Eventually the crowds declined, and after 28 years the venue closed on 29 December 1955. In a final irony, on the first day of 1956 the Dog Races Act came into force, which lifted the ban on mechanical coursing and banned racing with live hares. So far as I know, no mention was made of monkeys.

Fred Watkins sold the track and equipment for 113,000 pounds. In keeping with the policy of encouraging manufacturing in the urban fringes, the new Olex factory was opened on the site by Robert Menzies in 1960.

But I’d like to imagine that on a quiet night, if you listen hard enough, you might just catch the echo of a distant crowd cheering on the greyhounds and their monkey jockeys.

opened-by-Menzies
Olex factory

The Olex Cables factory today.

 

*

Some of the information in this post is sourced from Tom Rigg’s booklet Going to the Dogs, available from Sunshine and District Historical Society. Parliamentary quotes are from Hansard.

John Weldon has written an entertaining piece about the monkey jockeys of White City, with more photos, on the Maribyrnong Council website.

Map of this walk

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8 comments

  1. The train ticket image is a beauty. Is probably available as a tea-towel nowadays. Roald Dahl writes quite graphically about greyhound racing in a 40 page short story called Claud’s Dog. And Melbourne/western suburbs playwright Daniel Keene wrote Silent Partner about 20 years ago.To those names we can now add Nick Gadd and Melbourne Circle. Looking forward to your next discovery, Nick.

  2. Thanks Vin. Yes, if Fred Watkins was around today I’m sure he’d offer a great range of White City merchandise, including tea towels, mugs and plush monkey jockeys. Thanks for the Keene and Dahl references, will check them out.

  3. Great reading Nick, the more I follow your blog the more pleasant memories come back. There was a whippet track at Maribyrnong 1940 -1950 across the river from the Waterloo Hotel and If you stand on the corner of Maribyrnong Road and Epsom road, look to the roof line of the Waterloo Hotel and you will see a greyhound carved into the facade. The story was strongly believed that early on patrons of the Waterloo Hotel who were of the sporting persuasion decreed it a jolly good idea if the noble sport of Plymton (dogs chasing a live hare ) was available for their enjoyment so they developed the above mentioned area as their special place. The “sport” of Plymton was not favored by the average punter and eventually it gave way to whippet racing,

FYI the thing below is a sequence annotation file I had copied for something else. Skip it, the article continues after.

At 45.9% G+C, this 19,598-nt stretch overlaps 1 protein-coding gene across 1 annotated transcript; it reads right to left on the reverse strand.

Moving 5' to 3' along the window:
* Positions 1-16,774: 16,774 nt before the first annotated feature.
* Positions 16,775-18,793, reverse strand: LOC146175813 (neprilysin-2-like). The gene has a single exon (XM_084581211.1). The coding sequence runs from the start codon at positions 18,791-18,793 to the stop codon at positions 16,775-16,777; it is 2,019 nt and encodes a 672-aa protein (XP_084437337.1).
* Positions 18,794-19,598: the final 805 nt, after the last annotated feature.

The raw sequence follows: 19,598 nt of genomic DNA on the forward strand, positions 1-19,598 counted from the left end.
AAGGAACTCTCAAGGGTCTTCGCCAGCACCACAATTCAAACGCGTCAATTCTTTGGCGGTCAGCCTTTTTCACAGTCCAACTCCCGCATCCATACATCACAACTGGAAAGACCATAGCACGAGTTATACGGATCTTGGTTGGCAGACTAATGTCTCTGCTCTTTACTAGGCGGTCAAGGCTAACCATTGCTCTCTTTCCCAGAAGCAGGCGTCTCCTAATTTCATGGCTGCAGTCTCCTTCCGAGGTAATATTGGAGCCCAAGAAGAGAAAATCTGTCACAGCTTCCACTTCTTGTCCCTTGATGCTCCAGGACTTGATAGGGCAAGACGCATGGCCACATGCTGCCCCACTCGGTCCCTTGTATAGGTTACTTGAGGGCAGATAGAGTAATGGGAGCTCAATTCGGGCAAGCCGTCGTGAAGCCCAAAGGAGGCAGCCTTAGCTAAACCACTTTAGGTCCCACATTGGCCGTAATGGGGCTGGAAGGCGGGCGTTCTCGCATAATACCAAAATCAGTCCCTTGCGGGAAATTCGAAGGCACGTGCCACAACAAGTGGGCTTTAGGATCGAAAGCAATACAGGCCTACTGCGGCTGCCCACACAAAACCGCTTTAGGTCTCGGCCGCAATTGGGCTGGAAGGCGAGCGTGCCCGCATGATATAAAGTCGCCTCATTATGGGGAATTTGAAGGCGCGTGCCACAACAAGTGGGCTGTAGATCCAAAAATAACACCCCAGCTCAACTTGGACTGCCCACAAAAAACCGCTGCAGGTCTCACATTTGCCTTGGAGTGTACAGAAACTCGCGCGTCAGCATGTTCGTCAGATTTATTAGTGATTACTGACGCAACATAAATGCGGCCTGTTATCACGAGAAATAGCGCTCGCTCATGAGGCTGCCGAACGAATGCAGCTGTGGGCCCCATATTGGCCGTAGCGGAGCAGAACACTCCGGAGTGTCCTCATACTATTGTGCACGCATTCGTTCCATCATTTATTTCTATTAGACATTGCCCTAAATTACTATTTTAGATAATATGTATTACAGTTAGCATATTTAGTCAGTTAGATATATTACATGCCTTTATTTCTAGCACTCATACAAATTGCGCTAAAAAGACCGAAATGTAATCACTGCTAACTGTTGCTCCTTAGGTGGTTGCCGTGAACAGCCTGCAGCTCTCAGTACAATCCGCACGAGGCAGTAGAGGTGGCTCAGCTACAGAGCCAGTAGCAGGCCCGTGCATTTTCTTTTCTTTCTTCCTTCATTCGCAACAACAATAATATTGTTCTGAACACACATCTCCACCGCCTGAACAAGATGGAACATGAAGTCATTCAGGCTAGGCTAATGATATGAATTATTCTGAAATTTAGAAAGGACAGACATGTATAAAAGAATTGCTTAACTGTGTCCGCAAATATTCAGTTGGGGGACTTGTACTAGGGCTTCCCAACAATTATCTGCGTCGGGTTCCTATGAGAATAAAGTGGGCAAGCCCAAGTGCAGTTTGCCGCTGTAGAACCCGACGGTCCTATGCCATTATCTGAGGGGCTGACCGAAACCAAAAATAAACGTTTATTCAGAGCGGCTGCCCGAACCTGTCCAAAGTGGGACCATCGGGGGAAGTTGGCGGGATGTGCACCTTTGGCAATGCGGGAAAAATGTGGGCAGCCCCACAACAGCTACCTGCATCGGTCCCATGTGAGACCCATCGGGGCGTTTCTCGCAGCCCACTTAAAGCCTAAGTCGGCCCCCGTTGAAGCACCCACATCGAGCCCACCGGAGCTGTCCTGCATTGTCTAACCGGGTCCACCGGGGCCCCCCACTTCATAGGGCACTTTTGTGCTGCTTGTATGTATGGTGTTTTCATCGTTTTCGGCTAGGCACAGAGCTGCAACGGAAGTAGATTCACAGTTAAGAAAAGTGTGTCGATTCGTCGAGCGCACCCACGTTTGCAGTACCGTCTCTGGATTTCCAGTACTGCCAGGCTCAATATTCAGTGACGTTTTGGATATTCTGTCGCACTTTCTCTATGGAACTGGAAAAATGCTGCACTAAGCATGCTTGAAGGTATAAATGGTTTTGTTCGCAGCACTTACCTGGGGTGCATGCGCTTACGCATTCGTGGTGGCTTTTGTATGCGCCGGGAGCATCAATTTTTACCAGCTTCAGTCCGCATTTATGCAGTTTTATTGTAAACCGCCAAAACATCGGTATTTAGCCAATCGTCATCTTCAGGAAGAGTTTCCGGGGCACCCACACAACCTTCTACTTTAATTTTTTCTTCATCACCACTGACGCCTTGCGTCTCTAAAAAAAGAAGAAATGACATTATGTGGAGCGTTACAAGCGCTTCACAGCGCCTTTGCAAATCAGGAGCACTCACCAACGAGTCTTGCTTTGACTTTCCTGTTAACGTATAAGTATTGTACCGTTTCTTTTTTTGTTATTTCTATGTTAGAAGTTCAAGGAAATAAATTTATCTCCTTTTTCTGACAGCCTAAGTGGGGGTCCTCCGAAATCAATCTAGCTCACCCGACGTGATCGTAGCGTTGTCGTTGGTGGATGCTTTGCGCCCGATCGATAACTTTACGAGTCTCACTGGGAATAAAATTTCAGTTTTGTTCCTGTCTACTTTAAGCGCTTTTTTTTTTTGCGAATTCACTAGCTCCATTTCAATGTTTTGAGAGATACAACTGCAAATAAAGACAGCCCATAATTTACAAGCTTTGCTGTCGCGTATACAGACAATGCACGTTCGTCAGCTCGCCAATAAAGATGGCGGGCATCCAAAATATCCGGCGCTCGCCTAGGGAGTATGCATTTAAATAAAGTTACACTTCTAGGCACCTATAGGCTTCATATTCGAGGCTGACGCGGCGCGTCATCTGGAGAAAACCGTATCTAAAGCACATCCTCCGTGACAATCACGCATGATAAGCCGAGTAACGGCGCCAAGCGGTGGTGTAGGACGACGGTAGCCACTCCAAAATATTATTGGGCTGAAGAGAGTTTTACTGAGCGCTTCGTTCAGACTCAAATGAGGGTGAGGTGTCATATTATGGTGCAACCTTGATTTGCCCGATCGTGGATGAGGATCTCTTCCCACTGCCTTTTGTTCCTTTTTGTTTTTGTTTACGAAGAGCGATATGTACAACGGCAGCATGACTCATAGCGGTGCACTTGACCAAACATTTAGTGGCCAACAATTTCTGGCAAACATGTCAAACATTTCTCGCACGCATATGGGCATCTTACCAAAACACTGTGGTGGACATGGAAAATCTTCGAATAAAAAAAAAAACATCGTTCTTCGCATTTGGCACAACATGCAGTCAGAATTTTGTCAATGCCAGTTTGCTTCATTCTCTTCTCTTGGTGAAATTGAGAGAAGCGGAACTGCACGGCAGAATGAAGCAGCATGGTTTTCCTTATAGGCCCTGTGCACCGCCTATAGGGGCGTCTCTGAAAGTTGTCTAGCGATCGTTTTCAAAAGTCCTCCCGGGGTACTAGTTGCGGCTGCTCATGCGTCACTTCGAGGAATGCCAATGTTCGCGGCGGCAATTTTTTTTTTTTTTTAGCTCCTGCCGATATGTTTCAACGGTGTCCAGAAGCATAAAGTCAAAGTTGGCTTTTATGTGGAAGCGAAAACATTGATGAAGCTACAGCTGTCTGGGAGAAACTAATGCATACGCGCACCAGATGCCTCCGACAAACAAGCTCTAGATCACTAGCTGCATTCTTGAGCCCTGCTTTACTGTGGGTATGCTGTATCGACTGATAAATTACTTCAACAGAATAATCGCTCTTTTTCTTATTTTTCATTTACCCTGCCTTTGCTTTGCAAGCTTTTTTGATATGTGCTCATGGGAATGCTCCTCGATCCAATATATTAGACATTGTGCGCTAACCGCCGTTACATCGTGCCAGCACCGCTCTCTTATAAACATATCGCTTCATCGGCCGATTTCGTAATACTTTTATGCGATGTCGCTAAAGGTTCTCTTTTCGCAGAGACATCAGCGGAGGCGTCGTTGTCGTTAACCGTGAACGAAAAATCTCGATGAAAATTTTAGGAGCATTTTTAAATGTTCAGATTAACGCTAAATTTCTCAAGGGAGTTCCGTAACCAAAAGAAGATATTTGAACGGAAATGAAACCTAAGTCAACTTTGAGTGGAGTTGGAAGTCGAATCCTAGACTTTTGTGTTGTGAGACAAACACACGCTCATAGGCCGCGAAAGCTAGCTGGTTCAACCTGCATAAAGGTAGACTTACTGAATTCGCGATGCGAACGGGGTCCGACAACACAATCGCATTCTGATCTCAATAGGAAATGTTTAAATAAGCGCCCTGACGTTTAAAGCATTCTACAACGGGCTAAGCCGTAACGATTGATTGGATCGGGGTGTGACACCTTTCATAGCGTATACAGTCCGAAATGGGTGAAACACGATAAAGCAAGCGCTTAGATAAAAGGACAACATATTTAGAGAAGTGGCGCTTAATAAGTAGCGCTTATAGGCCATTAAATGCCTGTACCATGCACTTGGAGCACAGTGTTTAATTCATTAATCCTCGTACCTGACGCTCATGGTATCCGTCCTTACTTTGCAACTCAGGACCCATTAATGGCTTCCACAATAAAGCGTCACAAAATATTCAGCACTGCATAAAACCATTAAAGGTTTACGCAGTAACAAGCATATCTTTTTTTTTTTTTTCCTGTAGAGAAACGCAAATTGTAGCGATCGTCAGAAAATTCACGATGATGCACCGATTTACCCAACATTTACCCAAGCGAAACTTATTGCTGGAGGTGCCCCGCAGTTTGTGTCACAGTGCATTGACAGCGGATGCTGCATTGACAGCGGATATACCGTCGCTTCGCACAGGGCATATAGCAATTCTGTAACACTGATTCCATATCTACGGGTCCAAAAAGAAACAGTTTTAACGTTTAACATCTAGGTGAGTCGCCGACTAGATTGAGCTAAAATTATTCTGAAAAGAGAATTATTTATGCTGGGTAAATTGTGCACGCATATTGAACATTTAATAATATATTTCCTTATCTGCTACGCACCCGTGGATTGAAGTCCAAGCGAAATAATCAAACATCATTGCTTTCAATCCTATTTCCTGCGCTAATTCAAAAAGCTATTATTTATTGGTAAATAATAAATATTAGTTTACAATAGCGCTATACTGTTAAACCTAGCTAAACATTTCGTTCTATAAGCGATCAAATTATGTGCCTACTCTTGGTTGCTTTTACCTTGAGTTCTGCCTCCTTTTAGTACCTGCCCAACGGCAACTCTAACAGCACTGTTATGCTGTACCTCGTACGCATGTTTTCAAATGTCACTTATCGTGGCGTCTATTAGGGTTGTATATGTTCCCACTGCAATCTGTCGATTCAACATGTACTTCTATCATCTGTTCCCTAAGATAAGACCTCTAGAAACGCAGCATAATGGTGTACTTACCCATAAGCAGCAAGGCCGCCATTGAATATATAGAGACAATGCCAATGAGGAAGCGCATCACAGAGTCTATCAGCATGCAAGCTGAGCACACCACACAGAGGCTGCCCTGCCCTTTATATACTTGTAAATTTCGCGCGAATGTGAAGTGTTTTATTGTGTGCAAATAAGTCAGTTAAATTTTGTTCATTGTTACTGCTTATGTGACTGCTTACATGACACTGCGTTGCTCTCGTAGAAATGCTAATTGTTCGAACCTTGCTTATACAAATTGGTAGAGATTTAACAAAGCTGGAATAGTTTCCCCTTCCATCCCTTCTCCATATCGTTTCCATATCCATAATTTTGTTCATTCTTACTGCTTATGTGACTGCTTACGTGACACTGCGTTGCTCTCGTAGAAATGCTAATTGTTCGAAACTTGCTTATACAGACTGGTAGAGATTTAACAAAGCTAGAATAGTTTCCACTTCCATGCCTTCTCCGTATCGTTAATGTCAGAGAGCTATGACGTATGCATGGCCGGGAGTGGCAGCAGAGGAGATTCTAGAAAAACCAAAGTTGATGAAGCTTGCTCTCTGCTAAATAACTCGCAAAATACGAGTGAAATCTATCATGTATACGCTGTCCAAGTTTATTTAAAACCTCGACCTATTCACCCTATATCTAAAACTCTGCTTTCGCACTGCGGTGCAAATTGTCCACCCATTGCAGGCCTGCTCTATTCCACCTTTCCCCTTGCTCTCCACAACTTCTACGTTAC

There was also a whippet track at Travencore ( part of Ascot Vale – Royal Park ) beside the Moonie Ponds Creek in the vicinity of the present day freeway.
    A little known fact,
    There once was a place in Melbourne called ” Dudley Flats” it was situated between Dynon Road and Footscray road, originally a swamp area and one of the first of the City of Melbourne’s designated refuse dumps, well believe it or not there was a greyhound track dead smack bang in the center of this,as I remember, foul smelling place !948 – 1949.
    No live hares and no tin lures, just a blood soaked rag attached to a hundred yards of rope which was rapidly retrieved onto a forty four gallon drum in the manner of a windlass, hand driven of course. Several Bookmakers were always in attendance and generally held a compelling influence as to how quick the lure was retrieved. I as a kid knew this, I’m sure the punters knew it also, but it didn’t stop the gambling fraternity from having a go.

    1. Those are fascinating memories Edwin, especially about the track at Dudley Flats. Presumably it was next to the railway track where the market is now, or where they keep containers these days. Re the Waterloo Hotel, I took a photo of it a few weeks ago for my piece on the temperance triangle of Ascot Vale, but I can’t see the greyhound in the facade. Perhaps it has gone, or maybe the picture is from the wrong angle. https://melbournecircle.files.wordpress.com/2015/02/img_4436.jpg

  4. Hi Nick the dog track on Dudley Flats was in the center of the refuse dump hidden behind piles of household and industrial waste, it was of course, an illegal and because of it situation almost imposable for the police to raid. See Melways Map 43 B 7-8.
    Waterloo hotel or to give it it’s correct name Waterloo Cup hotel I distinctly recall a Greyhound adorning the building, perhaps I’m wrong and if so I apologize, I have studied your photograph and I agree there is no remaining evidence of one being there. However the connection to Plympton or Coursing is evident it the name. The Waterloo Cup was a coursing event it was the biggest annual hare coursing event in the United Kingdom and was often referred to by its supporters as the blue riband event of the coursing year. A hare coursing event of identical name was held in Australia from 1868 to 1985.
    .

  5. These are great stories, thanks for sharing. I grew up in Sunshine, born there 1962, and the father of a friend of my mum’s apparently ran greyhounds or whippets at White City. Great stories, thanks again. What on earth prompted me to check the article out early on a public holiday is beyond me!